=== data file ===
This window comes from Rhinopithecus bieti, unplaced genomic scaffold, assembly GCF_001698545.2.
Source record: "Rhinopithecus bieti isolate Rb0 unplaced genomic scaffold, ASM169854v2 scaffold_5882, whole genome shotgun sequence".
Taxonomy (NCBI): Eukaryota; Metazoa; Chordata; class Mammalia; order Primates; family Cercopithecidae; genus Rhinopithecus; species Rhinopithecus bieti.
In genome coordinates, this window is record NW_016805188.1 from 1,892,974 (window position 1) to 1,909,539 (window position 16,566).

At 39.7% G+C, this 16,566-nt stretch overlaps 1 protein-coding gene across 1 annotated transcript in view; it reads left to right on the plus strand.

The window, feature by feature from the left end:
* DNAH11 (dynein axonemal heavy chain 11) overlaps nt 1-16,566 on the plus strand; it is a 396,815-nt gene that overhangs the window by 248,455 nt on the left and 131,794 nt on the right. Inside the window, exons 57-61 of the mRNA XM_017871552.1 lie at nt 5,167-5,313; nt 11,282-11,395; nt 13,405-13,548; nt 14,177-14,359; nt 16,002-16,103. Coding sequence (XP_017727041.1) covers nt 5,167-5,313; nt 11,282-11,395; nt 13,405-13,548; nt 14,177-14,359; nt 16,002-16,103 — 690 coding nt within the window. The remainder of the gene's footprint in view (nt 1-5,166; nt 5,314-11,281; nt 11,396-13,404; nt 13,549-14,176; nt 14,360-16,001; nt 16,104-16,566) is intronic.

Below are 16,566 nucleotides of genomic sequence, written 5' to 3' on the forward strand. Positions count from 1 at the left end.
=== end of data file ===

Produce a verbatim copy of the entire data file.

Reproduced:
This window comes from Rhinopithecus bieti, unplaced genomic scaffold, assembly GCF_001698545.2.
Source record: "Rhinopithecus bieti isolate Rb0 unplaced genomic scaffold, ASM169854v2 scaffold_5882, whole genome shotgun sequence".
Taxonomy (NCBI): Eukaryota; Metazoa; Chordata; class Mammalia; order Primates; family Cercopithecidae; genus Rhinopithecus; species Rhinopithecus bieti.
In genome coordinates, this window is record NW_016805188.1 from 1,892,974 (window position 1) to 1,909,539 (window position 16,566).

At 39.7% G+C, this 16,566-nt stretch overlaps 1 protein-coding gene across 1 annotated transcript in view; it reads left to right on the plus strand.

The window, feature by feature from the left end:
* DNAH11 (dynein axonemal heavy chain 11) overlaps nt 1-16,566 on the plus strand; it is a 396,815-nt gene that overhangs the window by 248,455 nt on the left and 131,794 nt on the right. Inside the window, exons 57-61 of the mRNA XM_017871552.1 lie at nt 5,167-5,313; nt 11,282-11,395; nt 13,405-13,548; nt 14,177-14,359; nt 16,002-16,103. Coding sequence (XP_017727041.1) covers nt 5,167-5,313; nt 11,282-11,395; nt 13,405-13,548; nt 14,177-14,359; nt 16,002-16,103 — 690 coding nt within the window. The remainder of the gene's footprint in view (nt 1-5,166; nt 5,314-11,281; nt 11,396-13,404; nt 13,549-14,176; nt 14,360-16,001; nt 16,104-16,566) is intronic.

Below are 16,566 nucleotides of genomic sequence, written 5' to 3' on the forward strand. Positions count from 1 at the left end.